Norris holds an M.A. degree (1982) in Theatre from Indiana University (IU), Bloomington, IN, with emphasis on Dramatic Literature, Play Analysis/Criticism, and African American Theatre. While pursuing his degree, he was mentored by and served as Research Assistant to Professor Emerita Dr. Winona L. Fletcher. Dr. Fletcher coordinated the Black College Technical Assistance Project of the John F. Kennedy Center for the Performing Arts, Washington, D.C. The mentor and mentee relationship continued. Norris attended the Black Theatre Network 20th Anniversary Conference in Louisville, KY (July 29, 2006), at which Dr. Fletcher was honored with an exhibit of her papers. Norris spent much of the summer assisting in the cataloging of Fletcher's work for the permanent exhibition in the Kentucky State University Center for Excellence in the Study of Kentucky African Americans.

While in Indiana, Norris served as summer coordinator of IU's Upward Bound Performing Arts Program. He taught theatre arts and directed approximately 100 high school students in annual closing ceremonies. He served as advisor to IU's Divine Nine Greek-Letter Council. Here, he initiated and co-advised the entire fraternity/sorority community (of approximately 5,000) on a project that raised funds and commissioned a South African artist to create a painting of Dr. Martin Luther King, Jr. A photo of Martin Luther King III witnessing the campus unveiling appeared in Jet Magazine (1987). The artwork is on permanent display in the Indiana Memorial Union, one of the largest student unions in the world. As a result of Norris' efforts, he received both IU's Interfraternity Council and Pan-Hellenic Association Awards for "devotion and guidance."

A native of Leesville/Ridge Spring, South Carolina, Norris earned his undergraduate degree (cum laude) in Secondary Education/Theatre Arts at Shaw University, Raleigh, North Carolina (1979). The Shaw Players & Company produced his choreopoem play Have You Seen Yourself?, which he directed. During those student years, Norris and playwright Judi Ann Mason-Williams (then a Grambling State University student) served as editors of Fahari, a book of poetry and prose published by the National Association of Dramatic and Speech Arts (NADSA). While student teaching in North Carolina at a junior high school, Norris directed the play The Birthmark, by Nathaniel Hawthorne/Robert Brome. The one-act play, in competition with 32 public school drama presentations, won an overall rating of Distinction, the highest state-level award. At Shaw, where he was actively involved in campus student leadership roles, he received the university's Superior Leadership in Student Affairs award.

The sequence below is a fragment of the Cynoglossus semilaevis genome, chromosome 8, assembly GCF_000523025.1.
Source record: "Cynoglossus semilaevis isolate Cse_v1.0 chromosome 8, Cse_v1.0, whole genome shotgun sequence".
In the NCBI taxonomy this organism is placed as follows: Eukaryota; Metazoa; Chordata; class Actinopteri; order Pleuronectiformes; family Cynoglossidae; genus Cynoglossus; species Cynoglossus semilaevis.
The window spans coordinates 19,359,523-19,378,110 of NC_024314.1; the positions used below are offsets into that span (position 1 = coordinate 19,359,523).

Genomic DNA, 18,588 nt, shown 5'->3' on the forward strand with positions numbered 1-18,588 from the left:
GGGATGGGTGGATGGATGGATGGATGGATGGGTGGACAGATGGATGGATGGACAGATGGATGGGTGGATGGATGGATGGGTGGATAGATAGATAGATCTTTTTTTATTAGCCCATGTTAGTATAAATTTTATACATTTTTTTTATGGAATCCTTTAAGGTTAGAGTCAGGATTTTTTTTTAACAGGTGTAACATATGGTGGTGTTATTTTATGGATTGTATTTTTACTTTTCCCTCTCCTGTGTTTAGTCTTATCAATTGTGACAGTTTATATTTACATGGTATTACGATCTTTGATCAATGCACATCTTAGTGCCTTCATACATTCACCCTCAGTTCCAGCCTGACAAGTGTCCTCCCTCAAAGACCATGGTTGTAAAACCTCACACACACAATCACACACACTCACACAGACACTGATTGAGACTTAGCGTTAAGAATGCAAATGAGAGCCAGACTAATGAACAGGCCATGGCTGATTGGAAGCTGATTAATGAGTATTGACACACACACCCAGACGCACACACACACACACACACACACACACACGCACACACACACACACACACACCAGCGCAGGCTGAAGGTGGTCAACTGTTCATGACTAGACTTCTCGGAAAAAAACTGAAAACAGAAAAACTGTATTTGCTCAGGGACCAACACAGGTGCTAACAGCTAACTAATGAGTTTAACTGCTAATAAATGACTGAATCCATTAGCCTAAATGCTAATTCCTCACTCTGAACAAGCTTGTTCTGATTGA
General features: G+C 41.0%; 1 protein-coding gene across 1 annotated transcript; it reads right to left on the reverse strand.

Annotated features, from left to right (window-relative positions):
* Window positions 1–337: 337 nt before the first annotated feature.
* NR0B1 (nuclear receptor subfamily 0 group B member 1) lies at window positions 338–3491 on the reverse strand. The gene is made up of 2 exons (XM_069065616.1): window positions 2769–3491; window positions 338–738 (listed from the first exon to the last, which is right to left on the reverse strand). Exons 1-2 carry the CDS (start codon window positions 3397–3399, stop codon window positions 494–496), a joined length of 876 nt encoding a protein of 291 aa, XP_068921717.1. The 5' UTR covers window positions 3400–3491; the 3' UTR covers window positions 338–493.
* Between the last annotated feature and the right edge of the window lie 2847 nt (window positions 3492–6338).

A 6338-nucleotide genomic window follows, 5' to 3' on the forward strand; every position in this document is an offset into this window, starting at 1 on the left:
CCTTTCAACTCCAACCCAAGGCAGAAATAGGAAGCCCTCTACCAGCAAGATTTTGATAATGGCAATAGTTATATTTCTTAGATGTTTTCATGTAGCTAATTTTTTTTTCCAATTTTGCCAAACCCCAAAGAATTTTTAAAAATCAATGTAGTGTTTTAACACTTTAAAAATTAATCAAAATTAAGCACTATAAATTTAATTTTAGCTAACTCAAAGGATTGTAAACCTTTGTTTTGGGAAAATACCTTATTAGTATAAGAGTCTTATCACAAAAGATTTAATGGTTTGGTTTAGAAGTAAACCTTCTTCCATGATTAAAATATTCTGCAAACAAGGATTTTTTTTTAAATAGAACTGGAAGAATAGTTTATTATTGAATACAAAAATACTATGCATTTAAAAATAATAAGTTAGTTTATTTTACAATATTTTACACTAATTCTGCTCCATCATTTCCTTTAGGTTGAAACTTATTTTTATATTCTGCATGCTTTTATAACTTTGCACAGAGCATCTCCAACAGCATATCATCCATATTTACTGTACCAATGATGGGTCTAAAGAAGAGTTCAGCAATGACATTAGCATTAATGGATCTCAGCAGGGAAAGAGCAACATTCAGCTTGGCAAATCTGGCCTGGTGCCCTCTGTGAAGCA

Before matriculating at the historically Black institution, Norris began his creative development in New York City, where, at the age of seventeen, he became one of the youngest volunteer producers for WBAI-FM Pacifica Radio, in New York City, under the auspices of the Third World Communication Vanguard. With a large studio audience, he produced and directed a two-hour series called Composition Live! It addressed Black issues and featured comedian/actor Jimmie "JJ" Walker, singers/songwriters Nick Ashford and Valerie Simpson, New York Times critic Clayton Riley, and actress Anna Horsford, later known for her starring role opposite Sherman Hemsley in the TV series, Amen.

In later years, Norris served on faculty at Canisius College, the University of Tennessee at Chattanooga (UTC), and Hampton University (HU). At HU, he was also the advisor to the touring Hampton Players & Company. One of his former HU apprentices, Ruth E. Carter, is currently the only African American to have won an Oscar (2019) in the costume category for her work on Marvel's Black Panther. As an assistant professor of Theatre at UTC, Norris directed a choreopoem-play that also appeared on Chattanooga's WDEF-TV program, Point of View. Norris received community awards from Chattanooga, including a Jack and Jill award for directing a skit that featured several Chattanooga high school students at the organization's conference. Norris taught the first acting course at Canisius College as an assistant professor. Because of his devotion to the performing arts, Norris invited Ujima Theatre Company's Executive Director, Lorna Hill, to direct the play, We Ain't What We Was, for the college. The play was later performed at Hill's theatre. Norris introduced S. Pearl Sharp's two-act musical, The Sistuhs, to Buffalo's African American Cultural Center where the play was showcased at the Paul Robeson Theatre.